What We Know/What We’re Waiting On: Uzbekistan’s Succession Crisis
By: Tyler Vandenberg
What We Know
On August 29, 2016, sometime in the Uzbek morning, Islam Karimov suffered a medical emergency. Karimov, 78 years old, is rumoured to have had a stroke or a cerebral hemorrhage, and was admitted to the hospital shortly afterwards. The President’s grave condition was announced by his daughter on social media within hours, though she also added that he had been stabilized. Concurrently, independent Uzbek media website Fergana.ru announced that President Karimov had, in fact, died already. As of the time of writing, Fergana.ru had only revised their statement to say that President Karimov had been clinically dead before being revived and placed on life support, where he remains at the moment.
The announcement of President Karimov’s illness comes at a symbolic time for his country. Mr. Karimov has ruled Uzbekistan as a de facto autocrat since the collapse of the USSR in 1991. For those keeping track, this means that Mr. Karimov has fallen extremely ill just days before Uzbekistan’s 25th Independence Day celebrations, an event Mr. Karimov has never failed to attend. A failure to attend would signal that Mr. Karimov is unable (medically or politically) to retain his hold on power, leading directly to a succession crisis or – more worryingly for the regime he has built – potential political unrest.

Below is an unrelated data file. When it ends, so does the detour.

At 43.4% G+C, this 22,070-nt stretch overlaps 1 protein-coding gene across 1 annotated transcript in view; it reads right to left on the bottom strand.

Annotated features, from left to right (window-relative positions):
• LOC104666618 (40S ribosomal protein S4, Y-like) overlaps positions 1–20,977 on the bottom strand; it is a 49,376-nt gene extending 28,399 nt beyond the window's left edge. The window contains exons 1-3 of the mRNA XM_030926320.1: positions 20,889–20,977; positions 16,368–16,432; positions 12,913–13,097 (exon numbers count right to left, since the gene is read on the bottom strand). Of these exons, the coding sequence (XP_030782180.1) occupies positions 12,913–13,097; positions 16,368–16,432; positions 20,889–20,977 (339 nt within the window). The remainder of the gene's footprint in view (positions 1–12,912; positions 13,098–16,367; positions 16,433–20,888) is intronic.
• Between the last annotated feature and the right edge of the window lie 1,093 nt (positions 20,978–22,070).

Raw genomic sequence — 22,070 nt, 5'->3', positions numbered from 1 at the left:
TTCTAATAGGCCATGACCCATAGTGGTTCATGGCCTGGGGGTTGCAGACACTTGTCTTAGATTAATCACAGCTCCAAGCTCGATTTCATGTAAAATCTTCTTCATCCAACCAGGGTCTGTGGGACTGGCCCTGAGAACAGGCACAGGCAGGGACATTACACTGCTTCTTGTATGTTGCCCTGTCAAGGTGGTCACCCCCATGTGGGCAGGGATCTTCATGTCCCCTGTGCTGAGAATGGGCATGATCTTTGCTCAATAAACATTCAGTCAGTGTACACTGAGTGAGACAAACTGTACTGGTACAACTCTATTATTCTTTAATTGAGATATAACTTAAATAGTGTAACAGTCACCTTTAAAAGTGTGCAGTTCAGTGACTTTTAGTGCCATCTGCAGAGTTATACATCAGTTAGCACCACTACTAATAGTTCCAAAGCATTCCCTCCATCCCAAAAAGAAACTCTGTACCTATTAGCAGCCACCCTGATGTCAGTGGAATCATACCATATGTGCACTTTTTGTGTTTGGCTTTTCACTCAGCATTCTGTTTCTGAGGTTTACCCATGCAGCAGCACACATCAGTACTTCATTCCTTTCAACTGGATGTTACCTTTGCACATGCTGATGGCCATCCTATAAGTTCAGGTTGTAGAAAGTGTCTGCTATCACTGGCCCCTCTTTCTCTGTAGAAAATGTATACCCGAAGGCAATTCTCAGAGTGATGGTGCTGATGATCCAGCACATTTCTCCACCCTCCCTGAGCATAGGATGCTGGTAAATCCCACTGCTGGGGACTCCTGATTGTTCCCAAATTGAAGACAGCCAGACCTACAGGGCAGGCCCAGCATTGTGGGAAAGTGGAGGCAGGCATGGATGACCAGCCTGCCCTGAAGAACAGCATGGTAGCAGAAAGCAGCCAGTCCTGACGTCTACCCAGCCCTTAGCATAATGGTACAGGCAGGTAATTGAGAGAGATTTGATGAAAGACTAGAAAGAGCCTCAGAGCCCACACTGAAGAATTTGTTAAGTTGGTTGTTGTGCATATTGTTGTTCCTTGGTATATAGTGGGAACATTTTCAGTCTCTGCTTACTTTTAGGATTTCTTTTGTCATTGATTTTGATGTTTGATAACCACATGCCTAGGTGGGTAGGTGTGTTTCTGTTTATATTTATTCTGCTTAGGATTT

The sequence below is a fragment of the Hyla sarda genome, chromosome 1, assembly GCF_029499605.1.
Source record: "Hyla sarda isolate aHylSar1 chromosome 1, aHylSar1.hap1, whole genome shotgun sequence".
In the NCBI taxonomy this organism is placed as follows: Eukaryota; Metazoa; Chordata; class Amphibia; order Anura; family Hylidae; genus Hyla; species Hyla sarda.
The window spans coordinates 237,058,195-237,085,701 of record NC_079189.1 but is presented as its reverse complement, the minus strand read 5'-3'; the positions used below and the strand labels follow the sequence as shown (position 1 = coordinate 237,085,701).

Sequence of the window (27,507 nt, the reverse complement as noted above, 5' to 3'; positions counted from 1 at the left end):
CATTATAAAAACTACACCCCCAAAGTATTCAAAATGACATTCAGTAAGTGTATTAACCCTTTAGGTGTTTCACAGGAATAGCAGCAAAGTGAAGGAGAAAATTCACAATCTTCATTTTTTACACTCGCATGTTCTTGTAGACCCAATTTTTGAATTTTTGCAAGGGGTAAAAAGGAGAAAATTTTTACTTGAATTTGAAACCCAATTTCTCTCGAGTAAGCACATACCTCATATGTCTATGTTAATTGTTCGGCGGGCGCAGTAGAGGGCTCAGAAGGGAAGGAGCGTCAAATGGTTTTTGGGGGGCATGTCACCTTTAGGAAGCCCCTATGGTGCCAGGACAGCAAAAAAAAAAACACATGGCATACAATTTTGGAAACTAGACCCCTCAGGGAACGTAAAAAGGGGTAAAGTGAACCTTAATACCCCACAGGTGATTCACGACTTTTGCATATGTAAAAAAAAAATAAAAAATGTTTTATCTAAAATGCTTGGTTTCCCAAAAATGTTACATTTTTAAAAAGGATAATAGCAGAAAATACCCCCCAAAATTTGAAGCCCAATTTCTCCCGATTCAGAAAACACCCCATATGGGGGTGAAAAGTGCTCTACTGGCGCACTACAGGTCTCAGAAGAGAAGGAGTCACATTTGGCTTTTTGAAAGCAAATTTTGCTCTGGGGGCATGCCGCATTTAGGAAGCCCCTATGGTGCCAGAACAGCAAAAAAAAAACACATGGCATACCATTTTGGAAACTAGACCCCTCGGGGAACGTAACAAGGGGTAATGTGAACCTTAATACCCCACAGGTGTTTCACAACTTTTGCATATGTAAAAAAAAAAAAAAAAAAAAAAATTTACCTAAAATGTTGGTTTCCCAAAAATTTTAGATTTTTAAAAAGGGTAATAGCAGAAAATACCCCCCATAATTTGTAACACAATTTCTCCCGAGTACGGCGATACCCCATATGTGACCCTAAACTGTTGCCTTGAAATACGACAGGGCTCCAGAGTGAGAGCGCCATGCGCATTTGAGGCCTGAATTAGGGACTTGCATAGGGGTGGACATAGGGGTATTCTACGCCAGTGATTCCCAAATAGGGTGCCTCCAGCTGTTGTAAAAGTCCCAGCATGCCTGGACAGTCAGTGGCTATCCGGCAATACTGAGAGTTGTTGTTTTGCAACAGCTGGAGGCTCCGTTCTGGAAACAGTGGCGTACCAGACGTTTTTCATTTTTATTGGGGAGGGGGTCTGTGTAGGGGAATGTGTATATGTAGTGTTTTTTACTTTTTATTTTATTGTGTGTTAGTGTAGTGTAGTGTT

Karimov’s successor is unknown, though three likely candidates have emerged, each of them a senior cabinet member tied to one of the “clans” that dominate Uzbek politics. Since the Soviet era, the cooperation (or subjugation) of these clans has been crucial to running the country, as each controls a critical segment of the country and its economic and political machinery. Variously, figures like the Prime Minister, the Finance Minister, and the head of the National Security Service (NSS — the intelligence services of Uzbekistan) have been suggested as likely candidates to take the reins.
Reactions to the news from Tashkent has been muted: no official statements have been registered from the governments of Uzbekistan’s neighbours. In Moscow, a joint press conference at the Kremlin with foreign and domestic Russian news outlets ended only with a statement that there was “no proof” that Mr. Karimov was dead. Some reports have indicated that Kazakh state television broadcast the news that Mr. Karimov had died, though this remains unconfirmed due to the relative inaccessibility of its broadcasts to foreigners.
Separately, but within hours of President Karimov’s illness being announced, a car bomb attack occurred in Bishkek, the capital of neighbouring Kyrgyzstan. This blast targeted the Chinese embassy and blew the heavy steel gate off its hinges, though no deaths besides the bomber were reported. Normally this would be ascribed to terrorists, as the region is a notorious hotbed for Islamic fundamentalist violence, however no groups have yet come forward to claim the attack.